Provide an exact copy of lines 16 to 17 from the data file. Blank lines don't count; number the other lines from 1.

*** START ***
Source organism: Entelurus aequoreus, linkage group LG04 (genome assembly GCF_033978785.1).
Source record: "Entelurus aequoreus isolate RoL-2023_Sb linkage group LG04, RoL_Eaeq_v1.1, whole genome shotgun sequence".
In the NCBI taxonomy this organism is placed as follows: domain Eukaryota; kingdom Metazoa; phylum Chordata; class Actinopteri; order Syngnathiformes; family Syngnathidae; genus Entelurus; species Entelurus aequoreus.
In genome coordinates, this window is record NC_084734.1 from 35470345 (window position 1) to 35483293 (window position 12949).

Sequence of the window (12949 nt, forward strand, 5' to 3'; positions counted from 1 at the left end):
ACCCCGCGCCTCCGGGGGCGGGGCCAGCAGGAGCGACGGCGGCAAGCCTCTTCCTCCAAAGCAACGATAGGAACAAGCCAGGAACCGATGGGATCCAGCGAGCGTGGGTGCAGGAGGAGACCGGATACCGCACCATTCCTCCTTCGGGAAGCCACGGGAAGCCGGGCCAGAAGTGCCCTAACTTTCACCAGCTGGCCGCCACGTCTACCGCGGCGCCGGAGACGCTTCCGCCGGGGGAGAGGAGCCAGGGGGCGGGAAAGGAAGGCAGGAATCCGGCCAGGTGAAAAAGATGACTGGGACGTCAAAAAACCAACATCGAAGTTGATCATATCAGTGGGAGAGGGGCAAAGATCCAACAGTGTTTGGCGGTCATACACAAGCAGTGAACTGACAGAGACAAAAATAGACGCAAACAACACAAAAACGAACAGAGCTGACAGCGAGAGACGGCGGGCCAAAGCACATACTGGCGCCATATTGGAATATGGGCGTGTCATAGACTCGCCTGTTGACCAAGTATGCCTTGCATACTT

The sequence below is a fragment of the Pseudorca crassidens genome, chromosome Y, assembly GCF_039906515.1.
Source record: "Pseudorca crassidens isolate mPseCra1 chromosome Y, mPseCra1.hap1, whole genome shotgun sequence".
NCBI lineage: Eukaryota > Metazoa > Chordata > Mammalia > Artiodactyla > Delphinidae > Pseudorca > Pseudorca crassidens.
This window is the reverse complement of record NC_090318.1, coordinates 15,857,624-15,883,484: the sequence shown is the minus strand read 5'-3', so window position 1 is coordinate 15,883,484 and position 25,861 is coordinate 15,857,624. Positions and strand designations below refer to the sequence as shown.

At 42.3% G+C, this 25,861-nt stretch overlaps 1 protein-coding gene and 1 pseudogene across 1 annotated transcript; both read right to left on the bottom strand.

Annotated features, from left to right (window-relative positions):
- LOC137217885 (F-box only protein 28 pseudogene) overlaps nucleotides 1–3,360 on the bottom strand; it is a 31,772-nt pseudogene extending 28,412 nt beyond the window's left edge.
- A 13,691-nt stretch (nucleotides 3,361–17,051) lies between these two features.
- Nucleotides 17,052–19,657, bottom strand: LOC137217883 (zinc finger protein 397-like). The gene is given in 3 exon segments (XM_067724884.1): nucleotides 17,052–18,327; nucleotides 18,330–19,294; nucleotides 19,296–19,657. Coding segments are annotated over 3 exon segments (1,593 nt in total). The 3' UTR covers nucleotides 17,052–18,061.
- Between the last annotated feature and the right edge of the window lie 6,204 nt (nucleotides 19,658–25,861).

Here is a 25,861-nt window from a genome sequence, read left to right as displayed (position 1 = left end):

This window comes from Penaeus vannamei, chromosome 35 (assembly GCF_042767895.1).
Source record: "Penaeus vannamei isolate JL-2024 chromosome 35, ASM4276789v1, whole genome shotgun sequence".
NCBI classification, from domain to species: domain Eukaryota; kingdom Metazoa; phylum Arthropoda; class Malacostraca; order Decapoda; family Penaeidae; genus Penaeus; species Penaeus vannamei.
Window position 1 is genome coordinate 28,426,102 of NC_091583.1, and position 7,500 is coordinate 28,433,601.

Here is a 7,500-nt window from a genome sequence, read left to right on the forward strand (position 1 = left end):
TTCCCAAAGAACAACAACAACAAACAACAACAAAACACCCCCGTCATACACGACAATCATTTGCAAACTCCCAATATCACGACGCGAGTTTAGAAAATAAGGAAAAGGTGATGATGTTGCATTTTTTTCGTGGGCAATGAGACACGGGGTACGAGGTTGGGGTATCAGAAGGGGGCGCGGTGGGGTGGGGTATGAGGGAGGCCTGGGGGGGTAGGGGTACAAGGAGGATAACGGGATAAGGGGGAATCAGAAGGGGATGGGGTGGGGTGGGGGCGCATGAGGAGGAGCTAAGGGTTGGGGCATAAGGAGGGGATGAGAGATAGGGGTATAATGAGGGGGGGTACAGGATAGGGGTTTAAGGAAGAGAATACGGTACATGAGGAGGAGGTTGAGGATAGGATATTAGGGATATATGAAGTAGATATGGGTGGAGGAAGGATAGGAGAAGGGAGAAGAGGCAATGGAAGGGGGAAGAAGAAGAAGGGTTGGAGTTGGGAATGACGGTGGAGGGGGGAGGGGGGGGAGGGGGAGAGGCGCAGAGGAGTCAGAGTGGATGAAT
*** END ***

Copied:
- Between the last annotated feature and the right edge of the window lie 6,204 nt (nucleotides 19,658–25,861).

Here is a 25,861-nt window from a genome sequence, read left to right as displayed (position 1 = left end):